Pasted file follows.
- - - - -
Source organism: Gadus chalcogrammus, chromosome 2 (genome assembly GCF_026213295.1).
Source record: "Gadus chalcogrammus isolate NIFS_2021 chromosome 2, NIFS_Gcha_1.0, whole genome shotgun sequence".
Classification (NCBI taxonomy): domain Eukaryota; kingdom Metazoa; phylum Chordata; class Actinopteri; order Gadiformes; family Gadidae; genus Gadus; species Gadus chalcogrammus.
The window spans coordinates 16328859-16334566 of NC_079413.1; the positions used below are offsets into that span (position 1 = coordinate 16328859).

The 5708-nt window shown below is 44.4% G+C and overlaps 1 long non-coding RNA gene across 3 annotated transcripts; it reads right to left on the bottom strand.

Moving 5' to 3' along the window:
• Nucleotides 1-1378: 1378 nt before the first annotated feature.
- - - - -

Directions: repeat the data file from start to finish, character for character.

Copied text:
Source organism: Gadus chalcogrammus, chromosome 2 (genome assembly GCF_026213295.1).
Source record: "Gadus chalcogrammus isolate NIFS_2021 chromosome 2, NIFS_Gcha_1.0, whole genome shotgun sequence".
Classification (NCBI taxonomy): domain Eukaryota; kingdom Metazoa; phylum Chordata; class Actinopteri; order Gadiformes; family Gadidae; genus Gadus; species Gadus chalcogrammus.
The window spans coordinates 16328859-16334566 of NC_079413.1; the positions used below are offsets into that span (position 1 = coordinate 16328859).

The 5708-nt window shown below is 44.4% G+C and overlaps 1 long non-coding RNA gene across 3 annotated transcripts; it reads right to left on the bottom strand.

Moving 5' to 3' along the window:
• Nucleotides 1-1378: 1378 nt before the first annotated feature.